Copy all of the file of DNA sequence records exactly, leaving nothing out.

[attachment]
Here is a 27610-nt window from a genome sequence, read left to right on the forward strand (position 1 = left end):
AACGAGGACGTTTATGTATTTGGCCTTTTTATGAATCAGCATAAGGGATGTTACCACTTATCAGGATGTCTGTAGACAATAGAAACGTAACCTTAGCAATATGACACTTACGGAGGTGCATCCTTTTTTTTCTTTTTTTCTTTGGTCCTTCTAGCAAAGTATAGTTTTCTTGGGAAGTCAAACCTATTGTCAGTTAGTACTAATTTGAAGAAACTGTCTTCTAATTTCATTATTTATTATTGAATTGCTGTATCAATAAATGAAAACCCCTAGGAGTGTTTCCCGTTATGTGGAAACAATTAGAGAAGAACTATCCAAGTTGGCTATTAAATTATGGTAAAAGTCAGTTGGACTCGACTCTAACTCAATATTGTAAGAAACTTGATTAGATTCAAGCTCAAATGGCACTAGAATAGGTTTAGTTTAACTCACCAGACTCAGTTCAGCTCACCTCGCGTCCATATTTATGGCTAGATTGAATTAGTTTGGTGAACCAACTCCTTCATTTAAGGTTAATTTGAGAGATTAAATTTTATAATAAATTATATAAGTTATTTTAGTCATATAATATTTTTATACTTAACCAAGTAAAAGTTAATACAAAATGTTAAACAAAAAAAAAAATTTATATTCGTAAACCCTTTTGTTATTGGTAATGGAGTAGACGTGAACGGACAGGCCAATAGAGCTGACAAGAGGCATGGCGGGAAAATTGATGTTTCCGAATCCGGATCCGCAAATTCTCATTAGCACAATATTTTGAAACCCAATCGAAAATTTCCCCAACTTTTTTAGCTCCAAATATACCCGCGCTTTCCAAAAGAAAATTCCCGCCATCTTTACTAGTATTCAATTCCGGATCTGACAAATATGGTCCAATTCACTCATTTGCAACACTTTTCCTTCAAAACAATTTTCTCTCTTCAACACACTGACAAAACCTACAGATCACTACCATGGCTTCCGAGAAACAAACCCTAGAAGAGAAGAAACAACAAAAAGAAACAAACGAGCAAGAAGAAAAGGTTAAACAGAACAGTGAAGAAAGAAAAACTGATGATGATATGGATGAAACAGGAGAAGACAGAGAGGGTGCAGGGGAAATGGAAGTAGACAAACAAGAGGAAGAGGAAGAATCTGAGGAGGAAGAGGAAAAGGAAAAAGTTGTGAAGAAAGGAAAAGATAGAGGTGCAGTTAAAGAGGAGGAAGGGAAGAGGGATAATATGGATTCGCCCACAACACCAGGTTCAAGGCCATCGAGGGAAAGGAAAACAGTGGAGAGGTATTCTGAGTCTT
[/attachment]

Here is a 27610-nt window from a genome sequence, read left to right on the forward strand (position 1 = left end):
AACGAGGACGTTTATGTATTTGGCCTTTTTATGAATCAGCATAAGGGATGTTACCACTTATCAGGATGTCTGTAGACAATAGAAACGTAACCTTAGCAATATGACACTTACGGAGGTGCATCCTTTTTTTTCTTTTTTTCTTTGGTCCTTCTAGCAAAGTATAGTTTTCTTGGGAAGTCAAACCTATTGTCAGTTAGTACTAATTTGAAGAAACTGTCTTCTAATTTCATTATTTATTATTGAATTGCTGTATCAATAAATGAAAACCCCTAGGAGTGTTTCCCGTTATGTGGAAACAATTAGAGAAGAACTATCCAAGTTGGCTATTAAATTATGGTAAAAGTCAGTTGGACTCGACTCTAACTCAATATTGTAAGAAACTTGATTAGATTCAAGCTCAAATGGCACTAGAATAGGTTTAGTTTAACTCACCAGACTCAGTTCAGCTCACCTCGCGTCCATATTTATGGCTAGATTGAATTAGTTTGGTGAACCAACTCCTTCATTTAAGGTTAATTTGAGAGATTAAATTTTATAATAAATTATATAAGTTATTTTAGTCATATAATATTTTTATACTTAACCAAGTAAAAGTTAATACAAAATGTTAAACAAAAAAAAAAATTTATATTCGTAAACCCTTTTGTTATTGGTAATGGAGTAGACGTGAACGGACAGGCCAATAGAGCTGACAAGAGGCATGGCGGGAAAATTGATGTTTCCGAATCCGGATCCGCAAATTCTCATTAGCACAATATTTTGAAACCCAATCGAAAATTTCCCCAACTTTTTTAGCTCCAAATATACCCGCGCTTTCCAAAAGAAAATTCCCGCCATCTTTACTAGTATTCAATTCCGGATCTGACAAATATGGTCCAATTCACTCATTTGCAACACTTTTCCTTCAAAACAATTTTCTCTCTTCAACACACTGACAAAACCTACAGATCACTACCATGGCTTCCGAGAAACAAACCCTAGAAGAGAAGAAACAACAAAAAGAAACAAACGAGCAAGAAGAAAAGGTTAAACAGAACAGTGAAGAAAGAAAAACTGATGATGATATGGATGAAACAGGAGAAGACAGAGAGGGTGCAGGGGAAATGGAAGTAGACAAACAAGAGGAAGAGGAAGAATCTGAGGAGGAAGAGGAAAAGGAAAAAGTTGTGAAGAAAGGAAAAGATAGAGGTGCAGTTAAAGAGGAGGAAGGGAAGAGGGATAATATGGATTCGCCCACAACACCAGGTTCAAGGCCATCGAGGGAAAGGAAAACAGTGGAGAGGTATTCTGAGTCTT